September 18, 2019

Open Thread – 18th Day, 9th Month, 2019, 7th Millennium

Jeshua Said an Angry Person is a Dangerous Person. What Does That Make an Angry Society?

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An Ethical Shot?

I was reading V. Paul Reynolds very good article the other day about how important it is when hunting moose, to do your best in placing a killing shot. What I got thinking about though was the idea that so many writers/hunters/trappers these days put emphasis on the term of an “ethical” shot or “ethical” kill.

Let’s first examine the definition of the term “ethical.” By definition, ethical means: “relating to moral principles or the branch of knowledge dealing with these. Morally good or correct. Avoiding activities or organizations that do harm to people or the environment.”

Hmmm! It seems we need to examine what “moral” means. “Concerned with the principles of right and wrong behavior and the goodness or badness of human character.” Er, ah… or maybe: “Examining the nature of ethics and the foundations of good and bad character and conduct.”

Getting closer: “Holding or manifesting high principles for proper conduct.”

I think this one pretty much covers what drives comments about “taking an ethical shot” when hunting. “Concerned with or derived from the code of interpersonal behavior that is considered right or acceptable in a particular society.”

So, essentially an “ethical” shot means one that accomplishes the “morally good” conduct that meets the standing acceptable behavior in this particular society at this particular moment.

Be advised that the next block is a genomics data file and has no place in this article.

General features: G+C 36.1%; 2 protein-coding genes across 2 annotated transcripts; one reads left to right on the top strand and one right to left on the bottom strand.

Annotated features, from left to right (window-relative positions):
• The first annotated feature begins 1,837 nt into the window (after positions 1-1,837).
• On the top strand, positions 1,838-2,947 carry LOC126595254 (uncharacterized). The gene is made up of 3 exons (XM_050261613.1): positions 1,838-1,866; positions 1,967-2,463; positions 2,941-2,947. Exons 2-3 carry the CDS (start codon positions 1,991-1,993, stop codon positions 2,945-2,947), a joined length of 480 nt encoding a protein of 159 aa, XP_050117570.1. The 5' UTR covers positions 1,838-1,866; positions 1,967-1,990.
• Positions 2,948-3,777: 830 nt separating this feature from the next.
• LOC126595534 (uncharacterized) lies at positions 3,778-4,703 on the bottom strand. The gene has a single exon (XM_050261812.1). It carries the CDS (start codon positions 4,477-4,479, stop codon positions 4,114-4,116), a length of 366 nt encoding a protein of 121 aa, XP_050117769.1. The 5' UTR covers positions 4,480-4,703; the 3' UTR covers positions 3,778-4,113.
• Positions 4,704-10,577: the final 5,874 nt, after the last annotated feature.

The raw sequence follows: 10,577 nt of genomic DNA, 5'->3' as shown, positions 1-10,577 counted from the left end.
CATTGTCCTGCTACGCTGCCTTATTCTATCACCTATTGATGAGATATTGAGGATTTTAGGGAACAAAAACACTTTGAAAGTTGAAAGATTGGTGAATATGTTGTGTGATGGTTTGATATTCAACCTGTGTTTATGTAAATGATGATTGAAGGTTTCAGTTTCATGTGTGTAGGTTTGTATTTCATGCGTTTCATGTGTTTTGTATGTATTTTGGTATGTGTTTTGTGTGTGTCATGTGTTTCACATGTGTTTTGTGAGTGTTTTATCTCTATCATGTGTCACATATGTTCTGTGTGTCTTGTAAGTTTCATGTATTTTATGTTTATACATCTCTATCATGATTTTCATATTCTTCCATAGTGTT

Perfect! Not really. It’s hogwash!

Geez! If we are going to get all “moral” about this issue of shooting and killing, then perhaps those opposed to hunting have some valid ground to stand on. I mean, seriously. Is killing anything “morally ethical” in this “particular society?”

We hunt for various reasons. To be successful hunters must kill. We hope the kill is quick, for more reasons than just “ethical.” Some practice their skill of hitting a target. Some are better equipped to make “ethical” kills than others. They have better eyes and coordination to make a quick “ethical” kill.

But let’s face it. When we pull the trigger are we really thinking about ethics? Or are we thinking much of anything except we hope we make the shot and not have to chase our prey all day?

I understand the desire of many to not allow any animal that is a resource to suffer when being taken. I think it is dishonest to lay the term “ethical” onto any taking. I think it is more ethical to be honest about the truth than to place some conjured term to the act of shooting to kill.

Perhaps we can find a better more honest word or term to describe simply a quick kill. Oh, hey! Why not “quick kill?”

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Open Thread: 17th Day, 9th Month, 2019, 7th Millennium

“DRONES” Are a Growing Threat

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Open Thread – 14th Day, 9th Month, 2019, 7th Millennium

MORE PROOF: As I Have Been Saying, The World is INSANE!

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Open Thread – 13th Day, 9th Month, 2019, 7th Millennium

LIES! LIES! LIES! Man’s (Satan’s) World is a Great Big Fat Lie. All Things Man Are LIES!!

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Open Thread – 12th Day, 9th Month, 2019, 7th Millennium

I Am PERFECT? Because of Sin I FORGOT Where I Came From

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Biggest Bucks of Maine Per Year of Deer Harvest

Most people in Maine and other parts of deer hunter havens across the country, know that the biggest buck, by weight, ever taken in Maine was in 1955. Horace Hinkley’s record buck weighed in at 355 pounds.